Russia is facing a munitions shortage in its invasion of Ukraine, according to the British defense ministry.
The ministry said in an intelligence update Saturday that, “Despite the easing of its immediate personnel shortages, a shortage of munitions highly likely remains the key limiting factor on Russian offensive operations.”
“Russia has likely limited its long-range missile strikes against Ukrainian infrastructure to around once a week due to the limited availability of cruise missiles,” the ministry said. “Similarly, Russia is unlikely to have increased its stockpile of artillery munitions enough to enable large-scale offensive operations.”
The British defense ministry said the munitions shortage made Russia vulnerable. “A vulnerability of Russia’s current operational design is that even just sustaining defensive operations along its lengthy front line requires a significant daily expenditure of shells and rockets.”
The U.S. House of Representatives on Friday approved a $45 billion aid package for Ukraine. The measure, part of a $1.66 trillion government funding bill that passed the Senate a day earlier, will now go to U.S. President Joe Biden for signing into law. This package follows U.S. aid worth about $50 billion sent to Ukraine previously this year.
The move comes after Ukrainian President Volodymyr Zelenskyy’s wartime visit to Washington this week.
Upon his return to Kyiv, Zelenskyy defiantly said that Ukrainian forces “are working toward victory” despite Russia’s relentless artillery, rocket and mortar fire and airstrikes on Ukraine.
Zelenskyy pledged on Telegram, “We will overcome everything.” He also said, “We are coming back from Washington with … something that will really help.”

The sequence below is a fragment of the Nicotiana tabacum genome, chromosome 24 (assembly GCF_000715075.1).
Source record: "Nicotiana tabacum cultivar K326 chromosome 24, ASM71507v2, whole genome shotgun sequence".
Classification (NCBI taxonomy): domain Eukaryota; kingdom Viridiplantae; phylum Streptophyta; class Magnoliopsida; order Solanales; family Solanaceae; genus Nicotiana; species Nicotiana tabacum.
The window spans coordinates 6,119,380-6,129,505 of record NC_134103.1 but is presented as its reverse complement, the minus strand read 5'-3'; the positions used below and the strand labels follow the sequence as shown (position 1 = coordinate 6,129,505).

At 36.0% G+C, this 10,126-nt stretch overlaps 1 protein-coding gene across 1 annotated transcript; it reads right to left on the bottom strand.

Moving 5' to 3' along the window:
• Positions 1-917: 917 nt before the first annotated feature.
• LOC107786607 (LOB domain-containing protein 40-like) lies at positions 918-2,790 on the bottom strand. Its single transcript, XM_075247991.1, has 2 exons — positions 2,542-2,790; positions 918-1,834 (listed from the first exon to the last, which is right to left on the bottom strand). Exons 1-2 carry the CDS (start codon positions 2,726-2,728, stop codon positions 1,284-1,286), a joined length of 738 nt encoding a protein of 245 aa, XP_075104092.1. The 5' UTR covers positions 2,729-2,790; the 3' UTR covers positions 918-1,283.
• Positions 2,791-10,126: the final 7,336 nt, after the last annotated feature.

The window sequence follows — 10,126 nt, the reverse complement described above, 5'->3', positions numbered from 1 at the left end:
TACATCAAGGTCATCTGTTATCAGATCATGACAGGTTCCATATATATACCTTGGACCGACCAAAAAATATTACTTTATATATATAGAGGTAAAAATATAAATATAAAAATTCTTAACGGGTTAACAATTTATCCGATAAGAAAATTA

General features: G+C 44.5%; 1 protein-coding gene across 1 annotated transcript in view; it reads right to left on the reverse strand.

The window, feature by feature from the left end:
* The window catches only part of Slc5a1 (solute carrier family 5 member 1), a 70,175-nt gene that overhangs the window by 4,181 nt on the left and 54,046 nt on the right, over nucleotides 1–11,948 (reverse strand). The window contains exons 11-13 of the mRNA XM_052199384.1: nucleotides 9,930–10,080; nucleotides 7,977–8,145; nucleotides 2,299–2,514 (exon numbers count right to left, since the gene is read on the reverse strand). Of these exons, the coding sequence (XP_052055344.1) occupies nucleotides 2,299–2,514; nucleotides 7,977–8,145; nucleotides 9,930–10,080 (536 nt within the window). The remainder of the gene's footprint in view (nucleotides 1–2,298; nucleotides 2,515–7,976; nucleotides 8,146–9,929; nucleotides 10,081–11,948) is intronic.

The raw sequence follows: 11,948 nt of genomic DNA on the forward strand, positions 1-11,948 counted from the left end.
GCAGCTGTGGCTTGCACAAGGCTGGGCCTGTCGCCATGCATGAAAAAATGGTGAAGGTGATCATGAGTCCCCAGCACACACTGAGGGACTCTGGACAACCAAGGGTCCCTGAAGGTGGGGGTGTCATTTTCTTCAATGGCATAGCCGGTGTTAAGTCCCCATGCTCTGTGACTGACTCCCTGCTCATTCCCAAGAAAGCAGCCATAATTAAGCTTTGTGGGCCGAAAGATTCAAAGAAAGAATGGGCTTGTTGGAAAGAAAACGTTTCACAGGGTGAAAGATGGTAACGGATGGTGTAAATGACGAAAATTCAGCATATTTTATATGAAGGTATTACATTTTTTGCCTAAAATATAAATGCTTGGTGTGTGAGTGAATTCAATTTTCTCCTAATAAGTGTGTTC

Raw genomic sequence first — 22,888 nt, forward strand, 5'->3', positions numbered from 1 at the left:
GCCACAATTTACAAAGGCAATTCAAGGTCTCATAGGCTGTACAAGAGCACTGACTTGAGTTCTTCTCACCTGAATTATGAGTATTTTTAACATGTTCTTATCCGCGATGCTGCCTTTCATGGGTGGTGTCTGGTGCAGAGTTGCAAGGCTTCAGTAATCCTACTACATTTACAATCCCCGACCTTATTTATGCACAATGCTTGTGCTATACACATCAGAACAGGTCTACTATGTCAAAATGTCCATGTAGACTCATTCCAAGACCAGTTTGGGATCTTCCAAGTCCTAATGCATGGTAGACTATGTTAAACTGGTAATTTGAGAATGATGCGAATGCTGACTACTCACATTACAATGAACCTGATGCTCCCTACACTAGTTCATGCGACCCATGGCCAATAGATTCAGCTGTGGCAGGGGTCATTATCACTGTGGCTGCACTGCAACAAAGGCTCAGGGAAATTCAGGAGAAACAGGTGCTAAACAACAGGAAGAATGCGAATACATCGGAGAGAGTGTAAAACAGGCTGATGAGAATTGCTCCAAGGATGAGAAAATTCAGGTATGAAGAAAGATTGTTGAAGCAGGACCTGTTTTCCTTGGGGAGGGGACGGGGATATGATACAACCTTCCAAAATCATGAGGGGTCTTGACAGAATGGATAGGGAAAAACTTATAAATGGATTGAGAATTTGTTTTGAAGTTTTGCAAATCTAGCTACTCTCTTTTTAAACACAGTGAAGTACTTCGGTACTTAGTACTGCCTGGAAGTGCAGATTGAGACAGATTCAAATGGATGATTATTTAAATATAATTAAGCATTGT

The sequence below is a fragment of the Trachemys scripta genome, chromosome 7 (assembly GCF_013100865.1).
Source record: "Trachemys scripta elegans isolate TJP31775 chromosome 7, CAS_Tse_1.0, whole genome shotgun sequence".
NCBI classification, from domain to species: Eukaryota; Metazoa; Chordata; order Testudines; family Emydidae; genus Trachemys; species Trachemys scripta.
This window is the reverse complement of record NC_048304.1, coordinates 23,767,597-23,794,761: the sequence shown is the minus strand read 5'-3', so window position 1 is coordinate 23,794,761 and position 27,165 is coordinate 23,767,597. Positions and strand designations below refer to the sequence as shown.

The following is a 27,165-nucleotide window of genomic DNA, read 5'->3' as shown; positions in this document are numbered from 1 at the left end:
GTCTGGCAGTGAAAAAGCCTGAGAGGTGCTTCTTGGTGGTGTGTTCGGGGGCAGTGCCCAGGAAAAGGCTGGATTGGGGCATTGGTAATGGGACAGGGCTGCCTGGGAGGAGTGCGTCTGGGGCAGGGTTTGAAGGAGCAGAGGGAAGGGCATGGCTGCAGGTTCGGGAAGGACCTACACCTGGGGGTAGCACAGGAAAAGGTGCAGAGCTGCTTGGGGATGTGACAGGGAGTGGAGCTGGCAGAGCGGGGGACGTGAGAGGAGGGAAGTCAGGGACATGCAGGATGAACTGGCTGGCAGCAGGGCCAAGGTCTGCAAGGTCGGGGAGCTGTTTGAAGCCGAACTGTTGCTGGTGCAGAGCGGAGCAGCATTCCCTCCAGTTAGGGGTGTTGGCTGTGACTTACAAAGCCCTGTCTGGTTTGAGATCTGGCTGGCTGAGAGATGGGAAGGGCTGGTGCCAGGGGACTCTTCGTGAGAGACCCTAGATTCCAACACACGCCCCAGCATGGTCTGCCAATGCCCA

The U.S. promised Patriot missiles to help Ukraine fight against the Russian invasion. Zelenskyy has long asked for Patriot missiles to help counter Russian airstrikes, which have destroyed cities, towns and villages during 10 months of conflict and knocked out power and water supplies across the country over the past three months.
Zelenskyy thanked Biden and the U.S. Congress for supporting Ukraine’s fight against Russia.
U.S. officials say, however, that the single Patriot battery that Biden promised to supply to Ukraine will not change the course of the war.
Washington and its allies have been unwilling to supply Kyiv with modern battle tanks and long-range missiles called ATACMS, which can reach far behind front lines and into Russia itself.
Both Kyiv and the Biden administration are wary that retaining U.S. congressional support for aid could become more complicated once Republicans take a slim majority in the House in the new year: A few right-wing Republicans oppose aid, and other lawmakers have called for tighter budget oversight.
During a Friday visit to Tula, Russia, a center for arms manufacturing, Russian President Vladimir Putin told the country’s defense industry chiefs to do more to ensure that the Russian army quickly receive all the weapons, equipment and military hardware it needs to fight in Ukraine.
“The most important key task of our military-industrial complex is to provide our units and front-line forces with everything they need: weapons, equipment, ammunition and gear in the necessary quantities and of the right quality in the shortest possible time frames,” he said.
Eastern Europe Bureau Chief Myroslava Gongadze contributed to this report. Some material for this article came from The Associated Press and Reuters.